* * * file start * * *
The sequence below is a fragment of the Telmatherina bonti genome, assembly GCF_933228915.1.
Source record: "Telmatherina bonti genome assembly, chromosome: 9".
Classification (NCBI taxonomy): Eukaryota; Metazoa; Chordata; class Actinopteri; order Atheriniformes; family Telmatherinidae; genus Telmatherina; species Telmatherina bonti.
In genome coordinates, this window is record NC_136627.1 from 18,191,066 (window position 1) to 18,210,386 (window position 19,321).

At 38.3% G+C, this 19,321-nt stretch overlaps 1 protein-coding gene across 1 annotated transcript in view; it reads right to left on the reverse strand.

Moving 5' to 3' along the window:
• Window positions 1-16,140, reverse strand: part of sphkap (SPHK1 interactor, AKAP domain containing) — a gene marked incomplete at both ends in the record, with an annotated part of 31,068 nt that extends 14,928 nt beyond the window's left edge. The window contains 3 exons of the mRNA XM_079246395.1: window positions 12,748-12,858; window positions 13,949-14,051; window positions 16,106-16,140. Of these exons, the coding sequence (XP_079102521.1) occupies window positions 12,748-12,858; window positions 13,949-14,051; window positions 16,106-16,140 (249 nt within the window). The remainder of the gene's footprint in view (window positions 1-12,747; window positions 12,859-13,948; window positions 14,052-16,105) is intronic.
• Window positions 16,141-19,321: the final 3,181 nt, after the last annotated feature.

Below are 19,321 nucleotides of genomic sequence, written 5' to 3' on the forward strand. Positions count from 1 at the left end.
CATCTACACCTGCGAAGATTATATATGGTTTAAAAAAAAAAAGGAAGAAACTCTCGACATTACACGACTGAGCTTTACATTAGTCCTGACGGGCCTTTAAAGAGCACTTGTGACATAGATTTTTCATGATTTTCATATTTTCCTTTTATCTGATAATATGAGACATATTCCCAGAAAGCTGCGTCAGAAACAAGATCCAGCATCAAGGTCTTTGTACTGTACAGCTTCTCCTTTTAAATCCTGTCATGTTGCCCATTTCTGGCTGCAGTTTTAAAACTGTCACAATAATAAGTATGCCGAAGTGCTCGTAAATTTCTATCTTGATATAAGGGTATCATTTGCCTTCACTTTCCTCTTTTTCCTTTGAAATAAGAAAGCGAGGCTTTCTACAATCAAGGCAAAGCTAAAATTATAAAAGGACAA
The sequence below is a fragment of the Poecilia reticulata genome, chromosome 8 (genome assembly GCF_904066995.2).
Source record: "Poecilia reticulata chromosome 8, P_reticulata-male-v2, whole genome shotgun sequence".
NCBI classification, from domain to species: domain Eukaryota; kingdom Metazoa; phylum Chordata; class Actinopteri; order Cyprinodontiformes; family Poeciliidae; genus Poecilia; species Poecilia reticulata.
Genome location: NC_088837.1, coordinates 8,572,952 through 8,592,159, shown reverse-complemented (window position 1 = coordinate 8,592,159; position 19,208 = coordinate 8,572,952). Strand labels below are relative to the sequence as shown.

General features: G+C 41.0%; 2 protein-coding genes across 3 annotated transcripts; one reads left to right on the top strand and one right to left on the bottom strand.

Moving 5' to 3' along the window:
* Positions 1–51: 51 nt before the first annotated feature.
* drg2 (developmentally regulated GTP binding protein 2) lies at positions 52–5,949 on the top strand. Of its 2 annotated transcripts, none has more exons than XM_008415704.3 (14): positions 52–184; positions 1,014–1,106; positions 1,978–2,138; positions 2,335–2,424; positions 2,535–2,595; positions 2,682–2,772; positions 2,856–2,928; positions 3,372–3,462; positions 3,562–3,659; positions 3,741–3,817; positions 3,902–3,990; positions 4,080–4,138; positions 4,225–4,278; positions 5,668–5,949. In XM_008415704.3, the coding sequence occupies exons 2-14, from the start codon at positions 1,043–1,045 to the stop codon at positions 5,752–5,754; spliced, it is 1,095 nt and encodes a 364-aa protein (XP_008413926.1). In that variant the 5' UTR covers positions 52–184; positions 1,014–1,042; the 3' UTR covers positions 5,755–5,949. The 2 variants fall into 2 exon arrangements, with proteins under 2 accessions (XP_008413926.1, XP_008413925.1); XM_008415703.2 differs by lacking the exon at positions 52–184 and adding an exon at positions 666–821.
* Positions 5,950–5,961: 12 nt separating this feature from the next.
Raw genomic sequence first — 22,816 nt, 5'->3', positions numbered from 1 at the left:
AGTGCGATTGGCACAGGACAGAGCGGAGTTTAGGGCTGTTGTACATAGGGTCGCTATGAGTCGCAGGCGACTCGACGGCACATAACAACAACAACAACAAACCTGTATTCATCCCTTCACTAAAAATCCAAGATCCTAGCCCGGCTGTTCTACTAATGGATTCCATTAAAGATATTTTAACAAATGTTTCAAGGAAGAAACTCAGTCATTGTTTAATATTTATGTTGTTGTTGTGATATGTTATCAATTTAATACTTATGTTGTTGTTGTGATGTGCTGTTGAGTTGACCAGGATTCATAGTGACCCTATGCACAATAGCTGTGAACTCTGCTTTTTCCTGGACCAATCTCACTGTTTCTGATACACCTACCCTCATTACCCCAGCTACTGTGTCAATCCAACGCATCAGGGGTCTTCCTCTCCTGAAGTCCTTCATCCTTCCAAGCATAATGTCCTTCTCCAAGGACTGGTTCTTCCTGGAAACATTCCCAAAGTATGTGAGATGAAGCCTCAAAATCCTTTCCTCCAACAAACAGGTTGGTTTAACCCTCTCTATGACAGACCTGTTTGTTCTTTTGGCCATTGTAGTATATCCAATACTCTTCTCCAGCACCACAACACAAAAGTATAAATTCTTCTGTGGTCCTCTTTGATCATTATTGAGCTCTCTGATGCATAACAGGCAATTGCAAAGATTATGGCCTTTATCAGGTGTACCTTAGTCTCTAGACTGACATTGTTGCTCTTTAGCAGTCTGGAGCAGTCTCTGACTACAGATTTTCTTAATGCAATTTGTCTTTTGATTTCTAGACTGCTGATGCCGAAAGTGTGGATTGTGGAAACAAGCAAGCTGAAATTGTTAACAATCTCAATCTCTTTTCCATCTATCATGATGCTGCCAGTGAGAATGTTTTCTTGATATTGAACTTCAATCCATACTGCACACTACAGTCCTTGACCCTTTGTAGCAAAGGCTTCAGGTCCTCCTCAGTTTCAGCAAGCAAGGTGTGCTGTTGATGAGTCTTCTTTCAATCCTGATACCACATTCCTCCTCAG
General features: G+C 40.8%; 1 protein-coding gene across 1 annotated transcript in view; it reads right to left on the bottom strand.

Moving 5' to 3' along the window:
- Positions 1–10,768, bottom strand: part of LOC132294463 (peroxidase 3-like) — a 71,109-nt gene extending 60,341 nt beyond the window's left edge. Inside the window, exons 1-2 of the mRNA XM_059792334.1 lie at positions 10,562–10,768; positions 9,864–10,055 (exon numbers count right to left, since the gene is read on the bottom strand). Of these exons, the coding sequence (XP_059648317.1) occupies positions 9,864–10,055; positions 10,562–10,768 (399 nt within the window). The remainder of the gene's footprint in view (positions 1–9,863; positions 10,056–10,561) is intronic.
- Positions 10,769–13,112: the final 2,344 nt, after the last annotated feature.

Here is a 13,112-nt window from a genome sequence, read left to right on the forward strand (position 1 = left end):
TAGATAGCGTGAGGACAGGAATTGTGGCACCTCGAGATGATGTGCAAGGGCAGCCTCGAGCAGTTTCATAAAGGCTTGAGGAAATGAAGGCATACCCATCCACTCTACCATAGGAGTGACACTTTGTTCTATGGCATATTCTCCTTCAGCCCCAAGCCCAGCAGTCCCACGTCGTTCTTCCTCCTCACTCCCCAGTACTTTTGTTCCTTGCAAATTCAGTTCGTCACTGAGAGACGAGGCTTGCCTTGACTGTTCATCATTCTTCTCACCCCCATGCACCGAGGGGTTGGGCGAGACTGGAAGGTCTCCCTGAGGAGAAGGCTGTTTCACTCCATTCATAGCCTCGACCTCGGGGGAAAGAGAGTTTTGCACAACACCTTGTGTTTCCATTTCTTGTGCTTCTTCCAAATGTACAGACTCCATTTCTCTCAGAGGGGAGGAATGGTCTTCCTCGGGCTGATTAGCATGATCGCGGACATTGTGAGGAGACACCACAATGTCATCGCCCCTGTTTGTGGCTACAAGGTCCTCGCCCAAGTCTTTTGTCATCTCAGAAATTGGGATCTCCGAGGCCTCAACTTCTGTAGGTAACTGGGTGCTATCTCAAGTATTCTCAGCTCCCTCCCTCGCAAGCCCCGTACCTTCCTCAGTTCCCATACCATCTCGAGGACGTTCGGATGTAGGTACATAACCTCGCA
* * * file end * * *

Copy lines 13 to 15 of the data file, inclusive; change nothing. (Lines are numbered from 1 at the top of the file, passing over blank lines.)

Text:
NCBI classification, from domain to species: domain Eukaryota; kingdom Metazoa; phylum Chordata; class Actinopteri; order Cyprinodontiformes; family Poeciliidae; genus Poecilia; species Poecilia reticulata.
Genome location: NC_088837.1, coordinates 8,572,952 through 8,592,159, shown reverse-complemented (window position 1 = coordinate 8,592,159; position 19,208 = coordinate 8,572,952). Strand labels below are relative to the sequence as shown.

General features: G+C 41.0%; 2 protein-coding genes across 3 annotated transcripts; one reads left to right on the top strand and one right to left on the bottom strand.